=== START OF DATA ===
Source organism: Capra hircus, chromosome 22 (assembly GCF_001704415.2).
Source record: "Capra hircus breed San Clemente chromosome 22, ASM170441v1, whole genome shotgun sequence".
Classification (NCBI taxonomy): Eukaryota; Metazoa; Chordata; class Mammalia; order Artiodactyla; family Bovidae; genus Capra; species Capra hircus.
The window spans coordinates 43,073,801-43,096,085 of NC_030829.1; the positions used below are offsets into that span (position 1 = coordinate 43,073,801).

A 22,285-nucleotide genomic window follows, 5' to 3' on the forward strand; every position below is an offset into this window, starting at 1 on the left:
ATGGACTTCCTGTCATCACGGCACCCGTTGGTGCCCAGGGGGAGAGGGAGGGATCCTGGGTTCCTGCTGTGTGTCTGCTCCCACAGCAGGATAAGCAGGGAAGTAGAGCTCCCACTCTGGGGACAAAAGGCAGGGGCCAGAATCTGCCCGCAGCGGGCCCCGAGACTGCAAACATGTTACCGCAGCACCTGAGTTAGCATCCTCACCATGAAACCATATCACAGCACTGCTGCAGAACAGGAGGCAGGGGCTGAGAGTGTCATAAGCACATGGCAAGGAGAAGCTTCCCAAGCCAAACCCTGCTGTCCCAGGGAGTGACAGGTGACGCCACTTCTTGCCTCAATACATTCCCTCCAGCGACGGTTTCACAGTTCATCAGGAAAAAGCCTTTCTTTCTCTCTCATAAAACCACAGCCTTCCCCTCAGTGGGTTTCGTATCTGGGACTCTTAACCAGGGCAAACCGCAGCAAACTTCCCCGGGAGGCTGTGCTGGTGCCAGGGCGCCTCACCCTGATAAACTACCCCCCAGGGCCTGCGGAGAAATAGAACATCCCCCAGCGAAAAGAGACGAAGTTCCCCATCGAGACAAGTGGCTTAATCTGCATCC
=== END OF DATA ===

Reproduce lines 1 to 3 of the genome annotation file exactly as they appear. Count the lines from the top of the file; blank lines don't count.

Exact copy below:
Source organism: Capra hircus, chromosome 22 (assembly GCF_001704415.2).
Source record: "Capra hircus breed San Clemente chromosome 22, ASM170441v1, whole genome shotgun sequence".
Classification (NCBI taxonomy): Eukaryota; Metazoa; Chordata; class Mammalia; order Artiodactyla; family Bovidae; genus Capra; species Capra hircus.